Meade County Kentucky Genealogy

The seventy-sixth county in order of formation, Meade County is located in the northwestern section of Kentucky along the Ohio River. Bordered by Breckinridge and Hardin counties, from which it was formed on December 17, 1823, it has an area of 305 square miles. The county was named in honor of Capt. James Meade of Woodford County, who fought in the Battle of Tippecanoe and was killed at the Battle of the River Raisin in 1813. The county seat is Brandenburg.

Before settlement, herds of wild game, such as buffalo, deer, and elk, abounded in the area, which attracted pioneers who were seeking homes in the Kentucky wilderness as well as Indian tribes who hunted there. Among the early settlers were Squire Boone and his son Enoch. In 1780 Boone claimed 1,000 acres at the head of Doe Run for Joseph Helm. That same year, John Essery and others claimed land in Buck Grove. Boone claimed 6,000 acres below Doe Run for himself in 1783. Wolf Creek was the first permanent settlement in the county. Periodically, the Indians from across the Ohio River would raid the Meade County area. Lookouts were placed on the hills above the river to detect the approach of hostile Indians.

The county owes much of its early development to churches. Local historian George Ridenour placed the first Baptist church gathering between the forts of Thomas Helm, Andrew Hynes, and Samuel Haycraft in Severn’s Valley on June 18, 1781. Four churches met on October 29, 1785, to form what later became the Salem Association of Baptists.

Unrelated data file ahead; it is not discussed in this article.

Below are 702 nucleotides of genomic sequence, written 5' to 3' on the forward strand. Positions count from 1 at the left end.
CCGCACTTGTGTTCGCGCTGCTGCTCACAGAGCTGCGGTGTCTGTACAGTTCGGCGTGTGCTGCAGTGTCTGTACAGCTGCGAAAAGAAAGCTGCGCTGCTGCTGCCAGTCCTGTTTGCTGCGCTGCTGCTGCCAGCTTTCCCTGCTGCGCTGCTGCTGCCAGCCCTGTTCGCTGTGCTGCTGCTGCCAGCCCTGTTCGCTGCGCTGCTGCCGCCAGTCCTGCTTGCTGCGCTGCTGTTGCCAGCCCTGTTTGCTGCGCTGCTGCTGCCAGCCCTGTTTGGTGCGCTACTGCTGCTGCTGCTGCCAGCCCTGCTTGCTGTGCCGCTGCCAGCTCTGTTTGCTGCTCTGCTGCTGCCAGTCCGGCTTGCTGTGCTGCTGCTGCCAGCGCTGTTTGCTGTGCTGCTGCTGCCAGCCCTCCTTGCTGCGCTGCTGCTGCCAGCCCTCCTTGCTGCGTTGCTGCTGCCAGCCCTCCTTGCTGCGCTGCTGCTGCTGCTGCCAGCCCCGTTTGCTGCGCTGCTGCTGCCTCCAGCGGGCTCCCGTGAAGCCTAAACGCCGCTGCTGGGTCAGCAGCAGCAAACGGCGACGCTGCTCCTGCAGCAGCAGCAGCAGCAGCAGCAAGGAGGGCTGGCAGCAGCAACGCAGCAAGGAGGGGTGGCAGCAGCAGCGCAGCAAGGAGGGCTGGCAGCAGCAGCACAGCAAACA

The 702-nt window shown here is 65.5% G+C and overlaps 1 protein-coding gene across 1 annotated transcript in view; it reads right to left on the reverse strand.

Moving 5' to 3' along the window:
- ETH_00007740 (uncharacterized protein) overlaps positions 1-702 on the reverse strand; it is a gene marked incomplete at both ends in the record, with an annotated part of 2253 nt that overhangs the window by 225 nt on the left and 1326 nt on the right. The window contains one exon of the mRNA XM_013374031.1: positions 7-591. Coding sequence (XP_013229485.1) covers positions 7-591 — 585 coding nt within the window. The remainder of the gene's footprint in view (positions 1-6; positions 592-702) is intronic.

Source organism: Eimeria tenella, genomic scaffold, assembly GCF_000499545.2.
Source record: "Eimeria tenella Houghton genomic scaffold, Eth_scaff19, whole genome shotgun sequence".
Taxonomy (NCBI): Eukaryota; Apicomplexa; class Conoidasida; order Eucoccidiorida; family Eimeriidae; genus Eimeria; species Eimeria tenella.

During the early years of the nineteenth century, John James Audubon came through Meade County making sketches of the birds for which later he became famous. During the Civil War, Meade County was the site of a daring raid by Confederate Gen. John Hunt Morgan’s troops on July 7, 1863. The Confederates captured two steamboats, the John T. Combs and the Alice Dean, and Morgan stopped briefly in Brandenburg before invading Indiana and Ohio. During the war, Confederate guerrilla Marcellus Jerome Clarke (“Sue Mundy”) was captured near the community of Guston.

The Fort Knox Military Reservation, established in 1918, occupies 15,000 acres in Meade County. The Meade County economy is aided by the proximity of the fort, which employs 21 percent of the county’s work force.

Cemeteries of Meade County Kentucky

Church records of Meade County Kentucky

Genealogies of Meade County Kentucky

History of Meade County Kentucky

3 thoughts on “Meade County Kentucky Genealogy”

  1. Looking for the Parents of Edward Alexander Stewart b:1803 in Maryland d:21 Apr 1881 in Concordia, Meade, Kentucky. I am hoping that someone can check and see if his parents names are on his Death Certificate and or get me a copy of his death certificate. Any leads would help at this point. Have been looking for his parents and or siblings for many years now with no luck. I will gladly pay for the copy of the Certificate and the postage. You can contact me by email at: or by phone at 217-855-6129 I am willing to take any and all help or leads at this point. Thank you for your time.

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